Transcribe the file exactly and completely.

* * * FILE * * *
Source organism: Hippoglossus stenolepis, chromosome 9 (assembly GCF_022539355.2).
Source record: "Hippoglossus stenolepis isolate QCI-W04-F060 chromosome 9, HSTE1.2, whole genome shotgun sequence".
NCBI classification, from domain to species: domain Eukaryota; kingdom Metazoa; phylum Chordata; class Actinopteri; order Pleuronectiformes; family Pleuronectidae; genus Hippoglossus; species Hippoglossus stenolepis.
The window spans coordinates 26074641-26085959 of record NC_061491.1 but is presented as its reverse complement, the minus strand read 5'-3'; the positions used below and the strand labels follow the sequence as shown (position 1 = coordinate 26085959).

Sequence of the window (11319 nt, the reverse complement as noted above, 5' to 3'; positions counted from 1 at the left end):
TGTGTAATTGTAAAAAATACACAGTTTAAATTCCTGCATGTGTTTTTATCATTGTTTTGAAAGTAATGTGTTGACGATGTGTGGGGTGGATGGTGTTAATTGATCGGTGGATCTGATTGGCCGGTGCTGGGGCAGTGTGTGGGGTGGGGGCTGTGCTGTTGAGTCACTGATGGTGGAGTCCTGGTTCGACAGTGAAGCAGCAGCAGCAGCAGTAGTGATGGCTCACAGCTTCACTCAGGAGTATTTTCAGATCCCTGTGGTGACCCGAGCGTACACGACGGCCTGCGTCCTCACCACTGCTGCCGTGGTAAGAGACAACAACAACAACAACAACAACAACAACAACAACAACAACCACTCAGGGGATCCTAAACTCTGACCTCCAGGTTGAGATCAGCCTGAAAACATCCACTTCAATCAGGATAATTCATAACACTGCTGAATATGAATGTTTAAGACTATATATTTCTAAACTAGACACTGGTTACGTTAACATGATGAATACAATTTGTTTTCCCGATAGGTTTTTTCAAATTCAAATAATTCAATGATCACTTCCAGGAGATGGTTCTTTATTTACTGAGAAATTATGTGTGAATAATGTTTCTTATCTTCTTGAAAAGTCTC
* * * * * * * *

Source organism: Hippoglossus stenolepis, chromosome 9 (assembly GCF_022539355.2).
Source record: "Hippoglossus stenolepis isolate QCI-W04-F060 chromosome 9, HSTE1.2, whole genome shotgun sequence".
NCBI classification, from domain to species: domain Eukaryota; kingdom Metazoa; phylum Chordata; class Actinopteri; order Pleuronectiformes; family Pleuronectidae; genus Hippoglossus; species Hippoglossus stenolepis.
The window spans coordinates 26074641-26085959 of record NC_061491.1 but is presented as its reverse complement, the minus strand read 5'-3'; the positions used below and the strand labels follow the sequence as shown (position 1 = coordinate 26085959).

Sequence of the window (11319 nt, the reverse complement as noted above, 5' to 3'; positions counted from 1 at the left end):
TGTGTAATTGTAAAAAATACACAGTTTAAATTCCTGCATGTGTTTTTATCATTGTTTTGAAAGTAATGTGTTGACGATGTGTGGGGTGGATGGTGTTAATTGATCGGTGGATCTGATTGGCCGGTGCTGGGGCAGTGTGTGGGGTGGGGGCTGTGCTGTTGAGTCACTGATGGTGGAGTCCTGGTTCGACAGTGAAGCAGCAGCAGCAGCAGTAGTGATGGCTCACAGCTTCACTCAGGAGTATTTTCAGATCCCTGTGGTGACCCGAGCGTACACGACGGCCTGCGTCCTCACCACTGCTGCCGTGGTAAGAGACAACAACAACAACAACAACAACAACAACAACAACAACAACCACTCAGGGGATCCTAAACTCTGACCTCCAGGTTGAGATCAGCCTGAAAACATCCACTTCAATCAGGATAATTCATAACACTGCTGAATATGAATGTTTAAGACTATATATTTCTAAACTAGACACTGGTTACGTTAACATGATGAATACAATTTGTTTTCCCGATAGGTTTTTTCAAATTCAAATAATTCAATGATCACTTCCAGGAGATGGTTCTTTATTTACTGAGAAATTATGTGTGAATAATGTTTCTTATCTTCTTGAAAAGTCTC